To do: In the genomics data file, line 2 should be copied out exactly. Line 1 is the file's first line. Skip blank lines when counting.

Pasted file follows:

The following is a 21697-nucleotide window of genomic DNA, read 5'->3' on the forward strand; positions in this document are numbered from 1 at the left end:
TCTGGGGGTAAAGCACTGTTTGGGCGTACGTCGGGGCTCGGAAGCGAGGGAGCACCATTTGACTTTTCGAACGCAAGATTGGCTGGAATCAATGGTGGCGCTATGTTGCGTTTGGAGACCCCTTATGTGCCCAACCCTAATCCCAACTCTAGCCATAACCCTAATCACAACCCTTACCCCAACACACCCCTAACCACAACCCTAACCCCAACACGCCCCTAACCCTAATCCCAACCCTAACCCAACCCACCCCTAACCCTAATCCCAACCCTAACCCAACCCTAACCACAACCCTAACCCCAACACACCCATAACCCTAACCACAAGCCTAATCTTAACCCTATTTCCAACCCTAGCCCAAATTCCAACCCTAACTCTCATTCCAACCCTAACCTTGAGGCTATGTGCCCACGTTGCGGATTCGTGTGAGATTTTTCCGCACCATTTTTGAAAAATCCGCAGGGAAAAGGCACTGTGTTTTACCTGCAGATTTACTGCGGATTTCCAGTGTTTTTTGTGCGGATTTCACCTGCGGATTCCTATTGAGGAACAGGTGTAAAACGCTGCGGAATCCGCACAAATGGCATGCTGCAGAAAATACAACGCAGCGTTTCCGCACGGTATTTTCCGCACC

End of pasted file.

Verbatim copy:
TCTGGGGGTAAAGCACTGTTTGGGCGTACGTCGGGGCTCGGAAGCGAGGGAGCACCATTTGACTTTTCGAACGCAAGATTGGCTGGAATCAATGGTGGCGCTATGTTGCGTTTGGAGACCCCTTATGTGCCCAACCCTAATCCCAACTCTAGCCATAACCCTAATCACAACCCTTACCCCAACACACCCCTAACCACAACCCTAACCCCAACACGCCCCTAACCCTAATCCCAACCCTAACCCAACCCACCCCTAACCCTAATCCCAACCCTAACCCAACCCTAACCACAACCCTAACCCCAACACACCCATAACCCTAACCACAAGCCTAATCTTAACCCTATTTCCAACCCTAGCCCAAATTCCAACCCTAACTCTCATTCCAACCCTAACCTTGAGGCTATGTGCCCACGTTGCGGATTCGTGTGAGATTTTTCCGCACCATTTTTGAAAAATCCGCAGGGAAAAGGCACTGTGTTTTACCTGCAGATTTACTGCGGATTTCCAGTGTTTTTTGTGCGGATTTCACCTGCGGATTCCTATTGAGGAACAGGTGTAAAACGCTGCGGAATCCGCACAAATGGCATGCTGCAGAAAATACAACGCAGCGTTTCCGCACGGTATTTTCCGCACC